Compare and contrast with Denmark whose pro-renewables stance has endured half a century since the OPEC oil crisis – weathering dozens of changes in government. That’s consistency. And that’s where green investors will go.

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It’s tragic and one of the biggest reasons we need independence. But that argument doesn’t make itself.

Green MP Caroline Lucas, SNP leader Stephen Flynn and Labour’s Energy Spokesperson Ed Miliband were all quick to express their outrage over Sunak’s U-turn.

Yet the Scottish media ignored well-sourced leaks until the Tory leader’s unexpected speech confirmed this important change of direction – happier to snipe about the Rutherglen by-election, Fergus Ewing’s possible suspension, a legal challenge for Glasgow’s low emissions zone and the Edinburgh trams report.

All important, but hardly bigger than Sunak’s unmistakeable signal that the UK is not open for green business. And that is now the only sustainable kind.

Politicians, papers and pressure groups down south are preparing to go to war over this – so the question for Scotland is simple and urgent.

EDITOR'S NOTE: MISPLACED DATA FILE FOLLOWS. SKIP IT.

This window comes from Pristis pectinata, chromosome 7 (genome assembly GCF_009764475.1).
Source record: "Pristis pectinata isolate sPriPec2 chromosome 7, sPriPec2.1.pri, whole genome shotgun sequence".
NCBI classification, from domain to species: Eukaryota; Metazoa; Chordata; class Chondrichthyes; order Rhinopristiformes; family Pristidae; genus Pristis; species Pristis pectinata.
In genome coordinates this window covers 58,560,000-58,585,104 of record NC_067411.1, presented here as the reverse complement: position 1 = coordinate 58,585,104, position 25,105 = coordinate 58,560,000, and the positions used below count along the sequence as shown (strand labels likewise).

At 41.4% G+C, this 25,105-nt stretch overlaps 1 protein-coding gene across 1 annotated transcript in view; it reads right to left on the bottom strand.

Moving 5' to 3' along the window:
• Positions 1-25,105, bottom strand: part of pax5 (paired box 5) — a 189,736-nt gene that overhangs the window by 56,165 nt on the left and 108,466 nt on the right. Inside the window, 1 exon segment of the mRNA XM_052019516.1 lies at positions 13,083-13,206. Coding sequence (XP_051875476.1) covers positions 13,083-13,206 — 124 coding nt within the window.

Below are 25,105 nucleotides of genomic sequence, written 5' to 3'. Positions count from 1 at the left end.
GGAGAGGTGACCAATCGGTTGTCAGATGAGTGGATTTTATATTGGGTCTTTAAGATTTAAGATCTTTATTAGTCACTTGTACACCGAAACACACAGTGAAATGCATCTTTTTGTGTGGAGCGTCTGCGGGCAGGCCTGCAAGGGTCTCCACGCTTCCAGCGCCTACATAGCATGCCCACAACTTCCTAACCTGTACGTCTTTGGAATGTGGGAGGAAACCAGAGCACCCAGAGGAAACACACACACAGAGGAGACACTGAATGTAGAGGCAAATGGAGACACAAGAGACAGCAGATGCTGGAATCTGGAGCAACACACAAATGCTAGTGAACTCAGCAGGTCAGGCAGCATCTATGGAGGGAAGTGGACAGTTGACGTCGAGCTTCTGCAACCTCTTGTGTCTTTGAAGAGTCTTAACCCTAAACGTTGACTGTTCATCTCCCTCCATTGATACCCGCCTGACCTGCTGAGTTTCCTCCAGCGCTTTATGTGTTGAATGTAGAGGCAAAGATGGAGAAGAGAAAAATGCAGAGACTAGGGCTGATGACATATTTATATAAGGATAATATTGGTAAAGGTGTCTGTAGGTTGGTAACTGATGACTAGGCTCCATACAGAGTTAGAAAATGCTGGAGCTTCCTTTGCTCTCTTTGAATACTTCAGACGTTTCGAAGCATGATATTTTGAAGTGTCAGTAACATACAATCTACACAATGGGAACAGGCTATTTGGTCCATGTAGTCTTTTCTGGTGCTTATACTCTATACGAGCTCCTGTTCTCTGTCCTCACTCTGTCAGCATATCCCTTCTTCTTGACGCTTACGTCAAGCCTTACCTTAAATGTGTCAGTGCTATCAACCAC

The National: The First Minister is in New York City this week (Robert Perry/PA)

Will Humza Yousaf lead the fight or leave it to Labour and go-ahead Wales? Might he water down Scotland’s green objectives to match London’s monumental back-slide?

At First Minister’s Questions today, the FM must seize the initiative and nail his colours firmly to the green mast.

But if Scotland’s more ambitious targets remain intact – as you’d expect from an SNP/Green coalition government – another vital question needs answering. How will the Scottish Government take the Scottish public with them?

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It’s all very well pointing to pollsters like YouGov who found 71% support net zero by 2050.

But the same company found few would make “substantial” changes to their lifestyle and many said the cost-of-living crisis should be a bigger priority.

Green is popular, and the urgency of action is understood – particularly by younger generations. But individual green measures still get pelters – because they’re new, sometimes flawed, often demand individual taxpayer not collective state investment and generally because their need is not explained with sufficient urgency, coherence or passion within a wider, Scottish Government strategy.

If Rishi can use TV to focus scrutiny on his shabby net zero plans, Humza can do the same to explain while we will stay on the straight and narrow.

Scotland and the cause of independence need a stronger, more emphatic, urgent and better argued response to the UK’s sudden green climbdown that more low key business as usual at Holyrood.